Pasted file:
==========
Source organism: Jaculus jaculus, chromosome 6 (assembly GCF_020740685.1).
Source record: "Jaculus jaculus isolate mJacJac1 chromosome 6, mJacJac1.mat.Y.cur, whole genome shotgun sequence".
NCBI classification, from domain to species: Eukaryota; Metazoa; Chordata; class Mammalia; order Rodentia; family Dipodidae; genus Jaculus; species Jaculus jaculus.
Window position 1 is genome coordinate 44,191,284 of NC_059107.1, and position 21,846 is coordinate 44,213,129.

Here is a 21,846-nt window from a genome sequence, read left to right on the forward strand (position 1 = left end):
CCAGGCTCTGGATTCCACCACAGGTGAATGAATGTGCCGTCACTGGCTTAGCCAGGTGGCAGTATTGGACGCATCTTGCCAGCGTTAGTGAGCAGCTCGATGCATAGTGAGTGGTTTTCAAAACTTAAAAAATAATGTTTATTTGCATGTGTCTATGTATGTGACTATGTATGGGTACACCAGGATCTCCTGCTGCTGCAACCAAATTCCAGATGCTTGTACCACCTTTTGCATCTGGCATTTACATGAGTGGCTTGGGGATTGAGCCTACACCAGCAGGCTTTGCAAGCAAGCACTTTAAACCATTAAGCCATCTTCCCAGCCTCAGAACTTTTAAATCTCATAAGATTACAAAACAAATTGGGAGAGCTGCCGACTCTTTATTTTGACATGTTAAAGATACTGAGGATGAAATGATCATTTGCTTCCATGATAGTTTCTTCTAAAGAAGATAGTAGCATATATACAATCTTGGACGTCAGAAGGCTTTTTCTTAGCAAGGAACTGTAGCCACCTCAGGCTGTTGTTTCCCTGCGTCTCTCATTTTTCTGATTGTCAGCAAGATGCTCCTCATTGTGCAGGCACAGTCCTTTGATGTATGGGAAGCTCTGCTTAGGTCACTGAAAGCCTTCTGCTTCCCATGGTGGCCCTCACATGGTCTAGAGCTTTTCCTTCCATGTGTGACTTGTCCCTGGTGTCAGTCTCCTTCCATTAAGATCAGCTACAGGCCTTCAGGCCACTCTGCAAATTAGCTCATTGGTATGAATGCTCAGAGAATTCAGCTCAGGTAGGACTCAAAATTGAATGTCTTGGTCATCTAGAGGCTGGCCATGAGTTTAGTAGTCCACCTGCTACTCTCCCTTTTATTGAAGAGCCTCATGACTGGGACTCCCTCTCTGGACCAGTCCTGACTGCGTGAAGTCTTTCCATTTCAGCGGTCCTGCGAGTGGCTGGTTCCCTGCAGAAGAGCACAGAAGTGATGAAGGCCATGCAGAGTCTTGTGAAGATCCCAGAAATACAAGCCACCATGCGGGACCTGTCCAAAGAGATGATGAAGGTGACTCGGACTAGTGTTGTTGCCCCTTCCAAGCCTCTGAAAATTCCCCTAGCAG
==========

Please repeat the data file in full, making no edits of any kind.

Source organism: Jaculus jaculus, chromosome 6 (assembly GCF_020740685.1).
Source record: "Jaculus jaculus isolate mJacJac1 chromosome 6, mJacJac1.mat.Y.cur, whole genome shotgun sequence".
NCBI classification, from domain to species: Eukaryota; Metazoa; Chordata; class Mammalia; order Rodentia; family Dipodidae; genus Jaculus; species Jaculus jaculus.
Window position 1 is genome coordinate 44,191,284 of NC_059107.1, and position 21,846 is coordinate 44,213,129.

Here is a 21,846-nt window from a genome sequence, read left to right on the forward strand (position 1 = left end):
CCAGGCTCTGGATTCCACCACAGGTGAATGAATGTGCCGTCACTGGCTTAGCCAGGTGGCAGTATTGGACGCATCTTGCCAGCGTTAGTGAGCAGCTCGATGCATAGTGAGTGGTTTTCAAAACTTAAAAAATAATGTTTATTTGCATGTGTCTATGTATGTGACTATGTATGGGTACACCAGGATCTCCTGCTGCTGCAACCAAATTCCAGATGCTTGTACCACCTTTTGCATCTGGCATTTACATGAGTGGCTTGGGGATTGAGCCTACACCAGCAGGCTTTGCAAGCAAGCACTTTAAACCATTAAGCCATCTTCCCAGCCTCAGAACTTTTAAATCTCATAAGATTACAAAACAAATTGGGAGAGCTGCCGACTCTTTATTTTGACATGTTAAAGATACTGAGGATGAAATGATCATTTGCTTCCATGATAGTTTCTTCTAAAGAAGATAGTAGCATATATACAATCTTGGACGTCAGAAGGCTTTTTCTTAGCAAGGAACTGTAGCCACCTCAGGCTGTTGTTTCCCTGCGTCTCTCATTTTTCTGATTGTCAGCAAGATGCTCCTCATTGTGCAGGCACAGTCCTTTGATGTATGGGAAGCTCTGCTTAGGTCACTGAAAGCCTTCTGCTTCCCATGGTGGCCCTCACATGGTCTAGAGCTTTTCCTTCCATGTGTGACTTGTCCCTGGTGTCAGTCTCCTTCCATTAAGATCAGCTACAGGCCTTCAGGCCACTCTGCAAATTAGCTCATTGGTATGAATGCTCAGAGAATTCAGCTCAGGTAGGACTCAAAATTGAATGTCTTGGTCATCTAGAGGCTGGCCATGAGTTTAGTAGTCCACCTGCTACTCTCCCTTTTATTGAAGAGCCTCATGACTGGGACTCCCTCTCTGGACCAGTCCTGACTGCGTGAAGTCTTTCCATTTCAGCGGTCCTGCGAGTGGCTGGTTCCCTGCAGAAGAGCACAGAAGTGATGAAGGCCATGCAGAGTCTTGTGAAGATCCCAGAAATACAAGCCACCATGCGGGACCTGTCCAAAGAGATGATGAAGGTGACTCGGACTAGTGTTGTTGCCCCTTCCAAGCCTCTGAAAATTCCCCTAGCAG